>There are loads of these media boxes around so it can be hard to chose, but I personally went with the WD TV Live – Mainly because I know quite a few people who have one, or at least the models down, the WD TV and WD Mini.
First the alternatives, which there are quite a few –
Main reason I went with the WD, it was a cheap option at $120 did nearly everything I wanted from it and was easy to use as well as being nice and small.
So out of the box, you’ve got the player which is about the size of an external hard drive, a tiny remote and the audio/video cables and composite cables, you have to get your own HDMI cables.
The player has two USB slots so you can use a thumb drive or plug in a wireless adapter to get it online, but the list of adapters that are certified to work is fairly small, you can see the list here. You also have the option of plugging in a network cable.
There is no hard drive in this, unlike other players, but using a thumb drive to get media on the thing is pretty good for tele shows or movies, but if you wanted to get the most out of this, you should get it hooked up to your network where it can play music and movie files from a shared drive on the network or media shared device.
Once you’ve got a USB wireless adapter that works for the device, getting it set up is a breeze, plug it in and go to settings to select wireless and automatic settings and then you plug in any network passwords and it hooks straight up. You also can store user name/passwords for any shared drives if you want which is quite nice.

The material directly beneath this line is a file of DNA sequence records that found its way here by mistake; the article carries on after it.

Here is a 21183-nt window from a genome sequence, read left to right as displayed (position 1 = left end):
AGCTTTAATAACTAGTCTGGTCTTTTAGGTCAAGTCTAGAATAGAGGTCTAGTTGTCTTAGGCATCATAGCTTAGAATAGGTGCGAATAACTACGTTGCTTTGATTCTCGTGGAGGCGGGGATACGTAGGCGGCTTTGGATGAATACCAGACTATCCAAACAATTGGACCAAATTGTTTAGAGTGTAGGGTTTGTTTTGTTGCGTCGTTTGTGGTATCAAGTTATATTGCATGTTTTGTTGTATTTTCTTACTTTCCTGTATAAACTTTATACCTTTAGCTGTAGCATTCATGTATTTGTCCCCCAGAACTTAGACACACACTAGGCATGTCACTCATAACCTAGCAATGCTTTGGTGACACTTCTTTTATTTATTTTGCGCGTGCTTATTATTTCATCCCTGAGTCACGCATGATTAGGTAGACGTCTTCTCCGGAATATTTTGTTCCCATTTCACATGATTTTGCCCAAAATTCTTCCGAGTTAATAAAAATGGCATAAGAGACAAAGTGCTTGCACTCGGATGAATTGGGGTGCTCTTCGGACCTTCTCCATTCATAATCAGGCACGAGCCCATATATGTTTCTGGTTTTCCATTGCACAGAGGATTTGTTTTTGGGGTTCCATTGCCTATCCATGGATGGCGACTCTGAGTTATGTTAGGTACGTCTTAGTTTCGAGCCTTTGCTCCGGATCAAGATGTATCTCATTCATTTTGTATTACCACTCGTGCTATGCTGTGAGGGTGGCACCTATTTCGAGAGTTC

So far, it has played all kinds of media files I have thrown at it, streamed them really well and upscaled non HD content wonderfully. It also remembers where in a file you were if you have to stop the show and go to another show for example. Fast forwarding files also seems to work really smoothly, as does the ability to read subtitle files.
Product support is great too, with regular firmware updates to sort out any issues, which are really easy to install. For the more adventurous out there, they also provide beta firmwares here.
Online features, Youtube, Pandora, Live365 radio, Flickr. Really easy to use and they all work really well with the device.
With all the love and I’d highly recommend this device to anyone, there are a few cons and I’ll go over them.
The remote, you can’t use the player without the remote and it is a small remote, make sure you don’t lose it, and for anyone with a large media catalogue, it would have been nice to have a rocker switch to quickly scroll through your library.
USB slots, only two of them, the one at the back, which you’d probably use for the wireless, it is right next to the HDMI slot, so unless you’ve got a narrow adapter, you’ll have to use and extension or there won’t be room for it. The other USB slot on the side is slightly recessed and isn’t lit up at all so can be difficult to find if you’ve got your player in your TV cabinet, but that is a small gripe. There really needs to be a third USB slot though because you can use a keyboard, but there isn’t room to plug one in, and you’ll see how useful a keyboard is if you use the online features like YouTube, Panadora etc. Still don’t know why they couldn’t have built wireless into the device as it would reduce there need to support other adapters but oh well.
The online features, it is missing Hulu and other services such as Netflix, which apparently can work if you have a media server set up and stream the content from your desktop and there are also hacked firmware files out there that do add extra services. Would have been nice to be able to put in proxy/VPN details so you could use a BBC iPlayer service etc. Also the player can’t play DRM protected content from say iTunes
Audio, it’s stereo output, automatically downscales it for you, but it would be nice not to if you’ve got an A/V receiver to put it through, less of a concern for me but it should be mentioned.
I’m still loving it, works a treat, simple to use and no messing around to get it up and running in minutes.